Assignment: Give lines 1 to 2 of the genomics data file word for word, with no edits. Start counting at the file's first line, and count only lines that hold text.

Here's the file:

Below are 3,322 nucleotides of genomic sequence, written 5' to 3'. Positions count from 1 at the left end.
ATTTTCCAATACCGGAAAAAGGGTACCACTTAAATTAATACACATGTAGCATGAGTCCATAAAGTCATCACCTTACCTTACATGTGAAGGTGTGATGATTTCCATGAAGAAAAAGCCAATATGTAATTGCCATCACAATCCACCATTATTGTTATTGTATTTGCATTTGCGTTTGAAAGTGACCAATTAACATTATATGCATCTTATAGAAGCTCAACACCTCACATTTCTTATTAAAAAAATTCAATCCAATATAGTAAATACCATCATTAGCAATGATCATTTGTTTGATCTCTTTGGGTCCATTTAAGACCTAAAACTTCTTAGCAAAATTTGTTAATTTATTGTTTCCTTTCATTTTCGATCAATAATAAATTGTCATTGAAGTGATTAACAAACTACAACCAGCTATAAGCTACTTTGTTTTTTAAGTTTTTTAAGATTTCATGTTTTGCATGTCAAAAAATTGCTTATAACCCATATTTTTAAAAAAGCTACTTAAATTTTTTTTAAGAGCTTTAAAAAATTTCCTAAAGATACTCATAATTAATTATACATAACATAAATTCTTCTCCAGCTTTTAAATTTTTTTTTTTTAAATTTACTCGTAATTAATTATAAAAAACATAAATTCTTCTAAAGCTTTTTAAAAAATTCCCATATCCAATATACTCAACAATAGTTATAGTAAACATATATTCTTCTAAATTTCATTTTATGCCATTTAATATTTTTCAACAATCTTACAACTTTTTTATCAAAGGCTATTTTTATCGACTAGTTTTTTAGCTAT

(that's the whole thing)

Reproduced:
Below are 3,322 nucleotides of genomic sequence, written 5' to 3'. Positions count from 1 at the left end.
ATTTTCCAATACCGGAAAAAGGGTACCACTTAAATTAATACACATGTAGCATGAGTCCATAAAGTCATCACCTTACCTTACATGTGAAGGTGTGATGATTTCCATGAAGAAAAAGCCAATATGTAATTGCCATCACAATCCACCATTATTGTTATTGTATTTGCATTTGCGTTTGAAAGTGACCAATTAACATTATATGCATCTTATAGAAGCTCAACACCTCACATTTCTTATTAAAAAAATTCAATCCAATATAGTAAATACCATCATTAGCAATGATCATTTGTTTGATCTCTTTGGGTCCATTTAAGACCTAAAACTTCTTAGCAAAATTTGTTAATTTATTGTTTCCTTTCATTTTCGATCAATAATAAATTGTCATTGAAGTGATTAACAAACTACAACCAGCTATAAGCTACTTTGTTTTTTAAGTTTTTTAAGATTTCATGTTTTGCATGTCAAAAAATTGCTTATAACCCATATTTTTAAAAAAGCTACTTAAATTTTTTTTAAGAGCTTTAAAAAATTTCCTAAAGATACTCATAATTAATTATACATAACATAAATTCTTCTCCAGCTTTTAAATTTTTTTTTTTTAAATTTACTCGTAATTAATTATAAAAAACATAAATTCTTCTAAAGCTTTTTAAAAAATTCCCATATCCAATATACTCAACAATAGTTATAGTAAACATATATTCTTCTAAATTTCATTTTATGCCATTTAATATTTTTCAACAATCTTACAACTTTTTTATCAAAGGCTATTTTTATCGACTAGTTTTTTAGCTAT